There hasn’t even been a first meeting yet, but water utilities, the regional district and other users plan to work together to better manage Mission Creek by creating a water use plan.
It will include cooperating to manage releases from the storage reservoirs in the creek’s watershed to ensure there are fish flows remaining in the fall for spawning kokanee, without compromising water supplies for licensed domestic and agricultural users.
Phil Epp, a hydrologist in the ecosystem branch of the environment ministry said it started as a discussion with Black Mountain Irrigation District, and grew to include the South East Kelowna Irrigation District and the Central Okanagan Regional District.
Some funding has been identified, including $25,000 from the Habitat Conservation Trust Fund, but it hasn’t been decided what sort of issues they will tackle, said Epp.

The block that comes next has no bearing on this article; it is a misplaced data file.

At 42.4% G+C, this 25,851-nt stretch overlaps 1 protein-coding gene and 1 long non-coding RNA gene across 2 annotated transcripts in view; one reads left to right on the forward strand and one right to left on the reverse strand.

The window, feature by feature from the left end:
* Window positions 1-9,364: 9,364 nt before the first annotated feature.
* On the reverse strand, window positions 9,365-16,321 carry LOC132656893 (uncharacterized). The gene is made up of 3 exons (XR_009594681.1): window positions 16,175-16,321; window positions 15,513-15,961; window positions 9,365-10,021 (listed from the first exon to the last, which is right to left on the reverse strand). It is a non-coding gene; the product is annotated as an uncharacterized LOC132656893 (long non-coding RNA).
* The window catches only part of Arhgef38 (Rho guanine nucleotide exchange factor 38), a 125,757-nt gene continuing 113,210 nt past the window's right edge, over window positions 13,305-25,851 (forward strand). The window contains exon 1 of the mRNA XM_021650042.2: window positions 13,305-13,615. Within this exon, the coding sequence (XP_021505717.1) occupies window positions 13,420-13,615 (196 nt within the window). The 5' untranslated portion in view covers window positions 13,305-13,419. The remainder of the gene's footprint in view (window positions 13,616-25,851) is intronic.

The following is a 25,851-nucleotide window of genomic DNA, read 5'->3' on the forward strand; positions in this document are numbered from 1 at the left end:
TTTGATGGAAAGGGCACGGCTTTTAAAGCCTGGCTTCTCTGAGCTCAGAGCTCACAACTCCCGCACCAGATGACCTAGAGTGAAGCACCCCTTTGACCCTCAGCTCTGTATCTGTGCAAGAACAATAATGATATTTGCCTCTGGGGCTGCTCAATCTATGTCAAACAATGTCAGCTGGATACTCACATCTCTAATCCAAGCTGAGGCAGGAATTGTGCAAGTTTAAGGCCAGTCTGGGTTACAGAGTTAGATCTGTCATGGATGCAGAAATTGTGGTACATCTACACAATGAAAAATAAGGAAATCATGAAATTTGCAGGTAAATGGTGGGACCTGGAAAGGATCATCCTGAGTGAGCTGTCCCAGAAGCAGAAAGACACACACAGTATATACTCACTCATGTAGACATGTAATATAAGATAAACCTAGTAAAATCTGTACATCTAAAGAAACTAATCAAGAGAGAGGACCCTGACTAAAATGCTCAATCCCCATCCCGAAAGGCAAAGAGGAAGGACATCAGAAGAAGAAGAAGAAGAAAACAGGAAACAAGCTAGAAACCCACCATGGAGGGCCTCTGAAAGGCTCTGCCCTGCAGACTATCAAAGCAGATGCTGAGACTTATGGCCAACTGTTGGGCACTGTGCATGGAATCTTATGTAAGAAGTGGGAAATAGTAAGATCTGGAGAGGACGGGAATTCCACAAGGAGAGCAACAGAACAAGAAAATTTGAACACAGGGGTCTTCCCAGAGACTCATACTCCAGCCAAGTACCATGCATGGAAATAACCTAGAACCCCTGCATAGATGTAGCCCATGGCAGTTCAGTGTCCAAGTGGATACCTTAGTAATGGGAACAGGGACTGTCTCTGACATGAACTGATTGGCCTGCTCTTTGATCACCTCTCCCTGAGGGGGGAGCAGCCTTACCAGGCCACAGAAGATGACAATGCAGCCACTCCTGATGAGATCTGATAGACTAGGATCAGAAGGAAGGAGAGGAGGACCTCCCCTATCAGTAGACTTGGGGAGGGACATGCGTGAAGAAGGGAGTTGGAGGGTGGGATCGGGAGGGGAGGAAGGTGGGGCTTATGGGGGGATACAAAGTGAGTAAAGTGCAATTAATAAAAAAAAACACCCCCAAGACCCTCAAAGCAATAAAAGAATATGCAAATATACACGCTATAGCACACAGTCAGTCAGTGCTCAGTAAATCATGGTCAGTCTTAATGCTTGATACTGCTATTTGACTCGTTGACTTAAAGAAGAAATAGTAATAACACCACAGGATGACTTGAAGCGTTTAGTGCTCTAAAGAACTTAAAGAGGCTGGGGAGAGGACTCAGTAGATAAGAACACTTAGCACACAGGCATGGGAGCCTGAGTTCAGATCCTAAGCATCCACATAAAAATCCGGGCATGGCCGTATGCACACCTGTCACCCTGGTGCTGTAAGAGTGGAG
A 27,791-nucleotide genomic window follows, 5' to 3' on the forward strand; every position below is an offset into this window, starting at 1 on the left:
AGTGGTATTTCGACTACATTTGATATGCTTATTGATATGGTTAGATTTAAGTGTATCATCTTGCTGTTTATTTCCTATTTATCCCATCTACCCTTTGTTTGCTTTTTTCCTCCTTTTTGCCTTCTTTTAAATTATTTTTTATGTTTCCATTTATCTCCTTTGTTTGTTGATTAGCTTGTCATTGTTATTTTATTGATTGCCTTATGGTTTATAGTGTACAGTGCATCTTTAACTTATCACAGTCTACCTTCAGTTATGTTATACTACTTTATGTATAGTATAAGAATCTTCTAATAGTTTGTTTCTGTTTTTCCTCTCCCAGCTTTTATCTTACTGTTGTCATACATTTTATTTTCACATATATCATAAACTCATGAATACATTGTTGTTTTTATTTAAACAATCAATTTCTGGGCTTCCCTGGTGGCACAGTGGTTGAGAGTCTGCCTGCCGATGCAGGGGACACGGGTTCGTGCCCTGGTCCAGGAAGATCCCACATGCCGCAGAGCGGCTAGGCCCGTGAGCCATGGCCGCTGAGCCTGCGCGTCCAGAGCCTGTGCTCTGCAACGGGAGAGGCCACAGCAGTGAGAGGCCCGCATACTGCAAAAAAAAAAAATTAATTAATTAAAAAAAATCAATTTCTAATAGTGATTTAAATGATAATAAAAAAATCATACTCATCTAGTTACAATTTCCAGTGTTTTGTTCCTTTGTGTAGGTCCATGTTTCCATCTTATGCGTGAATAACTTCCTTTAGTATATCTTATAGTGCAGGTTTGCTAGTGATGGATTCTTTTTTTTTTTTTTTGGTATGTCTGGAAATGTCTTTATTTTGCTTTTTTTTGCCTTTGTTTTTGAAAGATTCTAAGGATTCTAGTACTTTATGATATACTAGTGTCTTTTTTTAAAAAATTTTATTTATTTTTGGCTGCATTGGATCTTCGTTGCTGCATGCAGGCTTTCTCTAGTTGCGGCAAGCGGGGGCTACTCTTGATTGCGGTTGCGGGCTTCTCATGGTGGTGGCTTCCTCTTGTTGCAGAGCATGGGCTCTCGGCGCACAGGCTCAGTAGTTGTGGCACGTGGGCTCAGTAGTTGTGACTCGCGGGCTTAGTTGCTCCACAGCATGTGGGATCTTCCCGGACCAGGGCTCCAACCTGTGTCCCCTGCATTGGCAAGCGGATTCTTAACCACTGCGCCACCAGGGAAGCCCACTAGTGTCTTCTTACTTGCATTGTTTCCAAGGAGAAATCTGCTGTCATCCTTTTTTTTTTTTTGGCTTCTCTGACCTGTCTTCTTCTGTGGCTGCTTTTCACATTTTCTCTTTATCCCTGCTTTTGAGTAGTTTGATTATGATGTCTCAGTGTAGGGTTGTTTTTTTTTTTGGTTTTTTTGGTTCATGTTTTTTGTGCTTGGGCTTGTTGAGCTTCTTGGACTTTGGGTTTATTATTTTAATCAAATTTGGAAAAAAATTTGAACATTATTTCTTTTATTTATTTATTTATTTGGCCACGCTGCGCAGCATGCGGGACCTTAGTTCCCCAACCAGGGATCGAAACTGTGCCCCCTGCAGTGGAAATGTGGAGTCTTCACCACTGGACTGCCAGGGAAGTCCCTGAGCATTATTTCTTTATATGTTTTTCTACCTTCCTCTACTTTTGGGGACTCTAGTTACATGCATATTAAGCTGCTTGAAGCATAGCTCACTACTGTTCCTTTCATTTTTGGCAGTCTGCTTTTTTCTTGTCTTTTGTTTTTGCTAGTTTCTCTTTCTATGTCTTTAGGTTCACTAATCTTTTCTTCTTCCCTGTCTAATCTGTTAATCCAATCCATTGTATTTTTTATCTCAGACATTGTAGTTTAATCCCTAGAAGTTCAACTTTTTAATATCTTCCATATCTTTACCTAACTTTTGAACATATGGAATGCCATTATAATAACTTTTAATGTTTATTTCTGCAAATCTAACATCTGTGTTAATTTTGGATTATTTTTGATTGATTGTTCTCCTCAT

However, he said water quantity will be the focus, with quality a side issue.
“It’s the highest value fisheries watershed in the Okanagan and there are discussions every dry fall about maintaining adequate water for fish,” he explained.
With such a big watershed there’s a lot of water available, and he feels it should be possible for it to be managed more efficiently, with better coordination from all parties involved.
There’s a lot of fluctuation in the amount of water available in Mission Creek, he noted.
Results from the plan will be plugged into the larger water supply and demand study underway for the Okanagan.
Steve Matthews, section head for the ministry in Penticton said he’s hopeful the plan will help to better balance needs on the creek.
“There are lots of ways to improve water management without anyone losing. More storage could be one way; conservation is another,” he commented.
Such an approach is more about sharing the resource than about competing for it, commented Anna Warwick Sears of the Okanagan Basin Water Board.
Good hydrologic streamflow data will be needed for proper management, she said.
A similar use plan was done for Trout Creek in Summerland after fish were killed when it ran dry.
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